Long deemed essential to the enterprise, messaging platforms are poised for a significant makeover as evidenced by the maturation and confluence of technologies in today’s enterprise messaging space.
No longer confined to the e-mail inbox alone, companies are looking for messaging platforms that offer connections to more data sources because previous methods of connectivity -- oftentimes a rudimentary cut and paste -- are no longer good enough.
"E-mail is truly mission critical now. It has become the defacto glue that holds a lot of business process together," according to Dana Gardner, research director at Aberdeen Group Inc., in Boston .
To meet those needs, vendors are injecting collaboration technologies into business applications and processes and are delivering them through Web services and other open standards. This next generation of contextual collaboration is developing into a battleground on which vendors are already plotting major platform shifts for the years ahead.
"The biggest benefit (of contextual collaboration) is that your main mode of data messaging, which is e-mail, is no longer off on an island, and you can integrate content and data from e-mail activities with your business processes, your applications, and increasingly Web services," explains Gardner.
On the road to a database foundation
Vendors are already putting together the pieces of their vision for the future of messaging: IBM Corp.’s Lotus Software has already taken steps to bring the Domino platform in line with the IBM WebSphere application server and DB2 database; Microsoft Corp. is planning a unified data store for Exchange and tighter links to its .Net Web services platform; Novell intends to put Web services to work in its GroupWise collaboration platform; and Oracle stepped into the fray last year with a platform built on its Oracle9i database.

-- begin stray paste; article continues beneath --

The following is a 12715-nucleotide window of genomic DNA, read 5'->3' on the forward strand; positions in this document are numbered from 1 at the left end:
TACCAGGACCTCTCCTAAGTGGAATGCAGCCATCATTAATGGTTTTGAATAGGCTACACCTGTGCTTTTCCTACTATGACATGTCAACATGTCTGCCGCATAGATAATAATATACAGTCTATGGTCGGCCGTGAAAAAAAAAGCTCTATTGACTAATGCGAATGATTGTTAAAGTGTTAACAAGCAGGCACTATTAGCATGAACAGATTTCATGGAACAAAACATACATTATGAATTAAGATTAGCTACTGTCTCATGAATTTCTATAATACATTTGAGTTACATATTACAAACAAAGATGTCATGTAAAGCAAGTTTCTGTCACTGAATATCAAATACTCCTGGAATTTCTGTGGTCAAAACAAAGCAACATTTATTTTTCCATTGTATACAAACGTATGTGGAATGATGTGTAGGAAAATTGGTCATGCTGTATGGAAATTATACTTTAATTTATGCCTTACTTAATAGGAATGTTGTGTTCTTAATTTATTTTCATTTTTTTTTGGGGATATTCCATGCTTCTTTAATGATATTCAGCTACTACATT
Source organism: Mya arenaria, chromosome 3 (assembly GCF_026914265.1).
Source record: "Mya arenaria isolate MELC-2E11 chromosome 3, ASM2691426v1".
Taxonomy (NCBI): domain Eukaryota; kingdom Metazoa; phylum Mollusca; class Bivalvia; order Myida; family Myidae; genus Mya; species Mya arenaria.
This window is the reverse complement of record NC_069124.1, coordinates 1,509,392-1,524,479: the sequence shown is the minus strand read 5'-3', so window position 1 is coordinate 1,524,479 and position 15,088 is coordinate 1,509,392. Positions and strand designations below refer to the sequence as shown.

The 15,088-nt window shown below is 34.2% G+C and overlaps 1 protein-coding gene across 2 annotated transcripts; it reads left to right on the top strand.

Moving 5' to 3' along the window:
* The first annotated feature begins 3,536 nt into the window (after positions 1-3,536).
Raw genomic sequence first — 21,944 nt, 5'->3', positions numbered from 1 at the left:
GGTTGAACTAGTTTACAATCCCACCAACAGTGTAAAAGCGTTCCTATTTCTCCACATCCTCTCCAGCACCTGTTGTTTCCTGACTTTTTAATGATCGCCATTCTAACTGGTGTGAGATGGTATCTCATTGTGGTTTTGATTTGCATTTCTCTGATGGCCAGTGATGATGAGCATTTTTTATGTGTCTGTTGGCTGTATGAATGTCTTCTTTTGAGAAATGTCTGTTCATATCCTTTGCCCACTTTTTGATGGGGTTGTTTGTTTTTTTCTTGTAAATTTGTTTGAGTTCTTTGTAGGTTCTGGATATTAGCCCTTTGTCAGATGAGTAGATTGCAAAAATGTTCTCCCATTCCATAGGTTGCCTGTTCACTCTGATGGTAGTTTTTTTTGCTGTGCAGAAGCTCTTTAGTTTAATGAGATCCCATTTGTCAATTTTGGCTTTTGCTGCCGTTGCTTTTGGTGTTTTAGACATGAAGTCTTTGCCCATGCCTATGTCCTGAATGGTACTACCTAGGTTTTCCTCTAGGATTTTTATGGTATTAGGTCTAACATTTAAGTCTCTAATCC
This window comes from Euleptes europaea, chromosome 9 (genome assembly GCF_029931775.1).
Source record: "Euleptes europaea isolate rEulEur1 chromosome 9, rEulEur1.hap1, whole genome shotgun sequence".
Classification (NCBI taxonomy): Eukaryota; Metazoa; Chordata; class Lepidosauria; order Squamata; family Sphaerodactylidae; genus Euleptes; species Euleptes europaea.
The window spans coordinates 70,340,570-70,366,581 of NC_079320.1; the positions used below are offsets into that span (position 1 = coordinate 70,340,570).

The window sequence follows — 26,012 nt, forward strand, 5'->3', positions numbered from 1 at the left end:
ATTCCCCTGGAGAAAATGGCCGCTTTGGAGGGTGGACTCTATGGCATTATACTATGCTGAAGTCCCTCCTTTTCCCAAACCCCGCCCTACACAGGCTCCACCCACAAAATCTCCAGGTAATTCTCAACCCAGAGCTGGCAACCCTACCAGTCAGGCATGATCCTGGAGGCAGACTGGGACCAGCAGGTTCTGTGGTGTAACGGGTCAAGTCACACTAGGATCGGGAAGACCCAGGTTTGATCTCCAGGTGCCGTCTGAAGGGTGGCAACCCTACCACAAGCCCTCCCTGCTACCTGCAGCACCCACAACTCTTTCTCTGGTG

According to Matt Cain, an analyst at Stamford, Conn.-based Meta Group, using a relational database store for messaging will yield many benefits for the enterprise, including higher transaction support, greater flexibility and scalability, and the ability to unite data from disparate sources.
"Longer term, companies will be able to get some efficiency by being able to apply common management infrastructure across multiple relational databases, and you'll have some management economies of scale," Cain says.
IBM recently showed proof points for its vision: a low-cost e-mail offering and an e-learning management system that run on WebSphere and DB2, as well as a developer toolkit designed to port Domino development capabilities to J2EE environments.
Big Blue has also revealed plans for its forthcoming Version 7.0 of Notes/Domino, which will offer DB2 as an optional back-end data store and is slated to be available some time next year.
In the interim, both Microsoft and IBM are emphasizing their commitment to existing platforms and are focusing on improving total cost of ownership, server consolidation, spam prevention, access methods, and administrative ease.